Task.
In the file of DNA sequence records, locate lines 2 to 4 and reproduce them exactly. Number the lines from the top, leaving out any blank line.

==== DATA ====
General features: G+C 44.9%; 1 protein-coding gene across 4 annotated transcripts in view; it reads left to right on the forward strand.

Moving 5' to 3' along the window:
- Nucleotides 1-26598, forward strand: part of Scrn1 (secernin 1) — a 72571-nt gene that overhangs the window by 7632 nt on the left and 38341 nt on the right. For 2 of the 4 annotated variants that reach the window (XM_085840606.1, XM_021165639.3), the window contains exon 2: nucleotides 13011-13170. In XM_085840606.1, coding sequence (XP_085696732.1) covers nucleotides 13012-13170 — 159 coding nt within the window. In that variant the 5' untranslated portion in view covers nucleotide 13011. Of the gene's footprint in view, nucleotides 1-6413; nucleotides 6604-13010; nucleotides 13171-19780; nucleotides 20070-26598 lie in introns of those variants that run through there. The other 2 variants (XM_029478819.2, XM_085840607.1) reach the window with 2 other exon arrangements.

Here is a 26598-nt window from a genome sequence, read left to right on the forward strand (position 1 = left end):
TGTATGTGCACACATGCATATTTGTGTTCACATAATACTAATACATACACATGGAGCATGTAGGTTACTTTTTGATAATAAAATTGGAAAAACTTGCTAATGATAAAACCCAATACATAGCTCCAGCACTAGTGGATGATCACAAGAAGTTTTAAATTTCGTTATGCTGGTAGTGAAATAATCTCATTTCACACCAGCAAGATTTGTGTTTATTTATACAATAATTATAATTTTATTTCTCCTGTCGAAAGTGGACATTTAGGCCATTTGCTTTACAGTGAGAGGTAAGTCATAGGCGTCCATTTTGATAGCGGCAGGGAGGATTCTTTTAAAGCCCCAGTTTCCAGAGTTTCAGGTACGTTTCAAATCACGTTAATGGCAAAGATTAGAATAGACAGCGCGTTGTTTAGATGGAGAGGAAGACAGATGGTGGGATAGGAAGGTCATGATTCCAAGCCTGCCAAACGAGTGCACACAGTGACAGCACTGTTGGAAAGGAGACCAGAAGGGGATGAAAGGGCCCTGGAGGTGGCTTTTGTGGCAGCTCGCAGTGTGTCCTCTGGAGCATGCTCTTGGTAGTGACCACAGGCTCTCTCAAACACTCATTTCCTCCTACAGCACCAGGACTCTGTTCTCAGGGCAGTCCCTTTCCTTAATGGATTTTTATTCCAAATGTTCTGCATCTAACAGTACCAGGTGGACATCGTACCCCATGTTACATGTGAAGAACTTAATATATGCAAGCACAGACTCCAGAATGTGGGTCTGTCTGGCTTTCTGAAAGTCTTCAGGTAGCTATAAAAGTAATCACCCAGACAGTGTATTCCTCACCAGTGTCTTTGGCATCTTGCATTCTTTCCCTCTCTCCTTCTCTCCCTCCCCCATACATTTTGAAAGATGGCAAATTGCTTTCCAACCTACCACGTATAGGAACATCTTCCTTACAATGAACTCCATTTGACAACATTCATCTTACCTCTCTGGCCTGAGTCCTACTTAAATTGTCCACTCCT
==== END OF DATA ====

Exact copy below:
Moving 5' to 3' along the window:
- Nucleotides 1-26598, forward strand: part of Scrn1 (secernin 1) — a 72571-nt gene that overhangs the window by 7632 nt on the left and 38341 nt on the right. For 2 of the 4 annotated variants that reach the window (XM_085840606.1, XM_021165639.3), the window contains exon 2: nucleotides 13011-13170. In XM_085840606.1, coding sequence (XP_085696732.1) covers nucleotides 13012-13170 — 159 coding nt within the window. In that variant the 5' untranslated portion in view covers nucleotide 13011. Of the gene's footprint in view, nucleotides 1-6413; nucleotides 6604-13010; nucleotides 13171-19780; nucleotides 20070-26598 lie in introns of those variants that run through there. The other 2 variants (XM_029478819.2, XM_085840607.1) reach the window with 2 other exon arrangements.

Here is a 26598-nt window from a genome sequence, read left to right on the forward strand (position 1 = left end):